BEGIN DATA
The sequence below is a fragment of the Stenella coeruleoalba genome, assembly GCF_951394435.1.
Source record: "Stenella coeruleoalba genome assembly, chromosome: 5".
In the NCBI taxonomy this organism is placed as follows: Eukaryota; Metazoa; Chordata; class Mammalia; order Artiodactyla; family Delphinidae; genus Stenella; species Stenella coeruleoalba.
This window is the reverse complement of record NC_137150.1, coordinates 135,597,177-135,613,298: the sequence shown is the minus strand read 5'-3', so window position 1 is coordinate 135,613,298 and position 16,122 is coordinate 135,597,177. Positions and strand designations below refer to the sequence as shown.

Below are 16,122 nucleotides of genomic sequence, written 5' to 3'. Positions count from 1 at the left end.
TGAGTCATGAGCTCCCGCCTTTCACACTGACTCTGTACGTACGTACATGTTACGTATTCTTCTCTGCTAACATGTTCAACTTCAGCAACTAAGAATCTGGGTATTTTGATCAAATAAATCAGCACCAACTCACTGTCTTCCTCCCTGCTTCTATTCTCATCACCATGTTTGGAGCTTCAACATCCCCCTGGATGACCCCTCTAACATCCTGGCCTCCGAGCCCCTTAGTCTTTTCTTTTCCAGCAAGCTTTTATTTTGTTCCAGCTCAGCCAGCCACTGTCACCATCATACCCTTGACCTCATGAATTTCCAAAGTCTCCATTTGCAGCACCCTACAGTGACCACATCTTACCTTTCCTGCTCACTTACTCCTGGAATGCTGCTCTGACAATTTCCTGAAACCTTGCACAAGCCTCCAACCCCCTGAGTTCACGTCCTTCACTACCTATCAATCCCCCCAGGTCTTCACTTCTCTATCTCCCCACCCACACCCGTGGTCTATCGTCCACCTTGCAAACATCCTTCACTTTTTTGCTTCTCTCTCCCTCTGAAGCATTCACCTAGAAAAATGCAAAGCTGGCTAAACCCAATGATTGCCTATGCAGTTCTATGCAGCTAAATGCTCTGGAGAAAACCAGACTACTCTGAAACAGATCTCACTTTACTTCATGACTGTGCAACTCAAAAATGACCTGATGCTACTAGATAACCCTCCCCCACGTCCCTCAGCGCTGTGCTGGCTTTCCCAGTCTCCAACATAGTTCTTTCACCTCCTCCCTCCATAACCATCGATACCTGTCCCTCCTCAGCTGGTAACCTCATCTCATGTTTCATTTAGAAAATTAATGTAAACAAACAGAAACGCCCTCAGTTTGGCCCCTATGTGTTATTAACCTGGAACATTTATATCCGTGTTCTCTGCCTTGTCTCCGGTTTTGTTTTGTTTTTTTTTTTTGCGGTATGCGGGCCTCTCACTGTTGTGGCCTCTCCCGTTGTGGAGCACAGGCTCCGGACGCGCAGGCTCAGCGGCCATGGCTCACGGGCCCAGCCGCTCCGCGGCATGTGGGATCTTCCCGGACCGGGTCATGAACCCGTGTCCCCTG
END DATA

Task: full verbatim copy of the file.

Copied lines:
The sequence below is a fragment of the Stenella coeruleoalba genome, assembly GCF_951394435.1.
Source record: "Stenella coeruleoalba genome assembly, chromosome: 5".
In the NCBI taxonomy this organism is placed as follows: Eukaryota; Metazoa; Chordata; class Mammalia; order Artiodactyla; family Delphinidae; genus Stenella; species Stenella coeruleoalba.
This window is the reverse complement of record NC_137150.1, coordinates 135,597,177-135,613,298: the sequence shown is the minus strand read 5'-3', so window position 1 is coordinate 135,613,298 and position 16,122 is coordinate 135,597,177. Positions and strand designations below refer to the sequence as shown.

Below are 16,122 nucleotides of genomic sequence, written 5' to 3'. Positions count from 1 at the left end.
TGAGTCATGAGCTCCCGCCTTTCACACTGACTCTGTACGTACGTACATGTTACGTATTCTTCTCTGCTAACATGTTCAACTTCAGCAACTAAGAATCTGGGTATTTTGATCAAATAAATCAGCACCAACTCACTGTCTTCCTCCCTGCTTCTATTCTCATCACCATGTTTGGAGCTTCAACATCCCCCTGGATGACCCCTCTAACATCCTGGCCTCCGAGCCCCTTAGTCTTTTCTTTTCCAGCAAGCTTTTATTTTGTTCCAGCTCAGCCAGCCACTGTCACCATCATACCCTTGACCTCATGAATTTCCAAAGTCTCCATTTGCAGCACCCTACAGTGACCACATCTTACCTTTCCTGCTCACTTACTCCTGGAATGCTGCTCTGACAATTTCCTGAAACCTTGCACAAGCCTCCAACCCCCTGAGTTCACGTCCTTCACTACCTATCAATCCCCCCAGGTCTTCACTTCTCTATCTCCCCACCCACACCCGTGGTCTATCGTCCACCTTGCAAACATCCTTCACTTTTTTGCTTCTCTCTCCCTCTGAAGCATTCACCTAGAAAAATGCAAAGCTGGCTAAACCCAATGATTGCCTATGCAGTTCTATGCAGCTAAATGCTCTGGAGAAAACCAGACTACTCTGAAACAGATCTCACTTTACTTCATGACTGTGCAACTCAAAAATGACCTGATGCTACTAGATAACCCTCCCCCACGTCCCTCAGCGCTGTGCTGGCTTTCCCAGTCTCCAACATAGTTCTTTCACCTCCTCCCTCCATAACCATCGATACCTGTCCCTCCTCAGCTGGTAACCTCATCTCATGTTTCATTTAGAAAATTAATGTAAACAAACAGAAACGCCCTCAGTTTGGCCCCTATGTGTTATTAACCTGGAACATTTATATCCGTGTTCTCTGCCTTGTCTCCGGTTTTGTTTTGTTTTTTTTTTTTGCGGTATGCGGGCCTCTCACTGTTGTGGCCTCTCCCGTTGTGGAGCACAGGCTCCGGACGCGCAGGCTCAGCGGCCATGGCTCACGGGCCCAGCCGCTCCGCGGCATGTGGGATCTTCCCGGACCGGGTCATGAACCCGTGTCCCCTG